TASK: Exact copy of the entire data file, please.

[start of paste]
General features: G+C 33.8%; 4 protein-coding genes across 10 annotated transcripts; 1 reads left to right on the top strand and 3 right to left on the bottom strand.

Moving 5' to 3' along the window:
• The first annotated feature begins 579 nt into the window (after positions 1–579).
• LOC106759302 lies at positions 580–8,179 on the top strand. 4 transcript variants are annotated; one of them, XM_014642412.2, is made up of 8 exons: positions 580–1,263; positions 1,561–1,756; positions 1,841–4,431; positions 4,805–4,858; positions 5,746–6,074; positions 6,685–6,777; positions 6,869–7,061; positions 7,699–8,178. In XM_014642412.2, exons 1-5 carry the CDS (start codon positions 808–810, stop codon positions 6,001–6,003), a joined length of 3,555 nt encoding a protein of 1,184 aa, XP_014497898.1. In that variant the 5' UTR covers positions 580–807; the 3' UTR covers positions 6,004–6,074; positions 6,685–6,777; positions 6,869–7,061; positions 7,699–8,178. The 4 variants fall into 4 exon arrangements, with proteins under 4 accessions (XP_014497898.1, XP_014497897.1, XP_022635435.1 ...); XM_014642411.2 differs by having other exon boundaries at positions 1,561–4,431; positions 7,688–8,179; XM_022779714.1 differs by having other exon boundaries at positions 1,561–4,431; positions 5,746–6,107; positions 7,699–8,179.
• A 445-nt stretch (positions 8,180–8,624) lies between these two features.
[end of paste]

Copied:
General features: G+C 33.8%; 4 protein-coding genes across 10 annotated transcripts; 1 reads left to right on the top strand and 3 right to left on the bottom strand.

Moving 5' to 3' along the window:
• The first annotated feature begins 579 nt into the window (after positions 1–579).
• LOC106759302 lies at positions 580–8,179 on the top strand. 4 transcript variants are annotated; one of them, XM_014642412.2, is made up of 8 exons: positions 580–1,263; positions 1,561–1,756; positions 1,841–4,431; positions 4,805–4,858; positions 5,746–6,074; positions 6,685–6,777; positions 6,869–7,061; positions 7,699–8,178. In XM_014642412.2, exons 1-5 carry the CDS (start codon positions 808–810, stop codon positions 6,001–6,003), a joined length of 3,555 nt encoding a protein of 1,184 aa, XP_014497898.1. In that variant the 5' UTR covers positions 580–807; the 3' UTR covers positions 6,004–6,074; positions 6,685–6,777; positions 6,869–7,061; positions 7,699–8,178. The 4 variants fall into 4 exon arrangements, with proteins under 4 accessions (XP_014497898.1, XP_014497897.1, XP_022635435.1 ...); XM_014642411.2 differs by having other exon boundaries at positions 1,561–4,431; positions 7,688–8,179; XM_022779714.1 differs by having other exon boundaries at positions 1,561–4,431; positions 5,746–6,107; positions 7,699–8,179.
• A 445-nt stretch (positions 8,180–8,624) lies between these two features.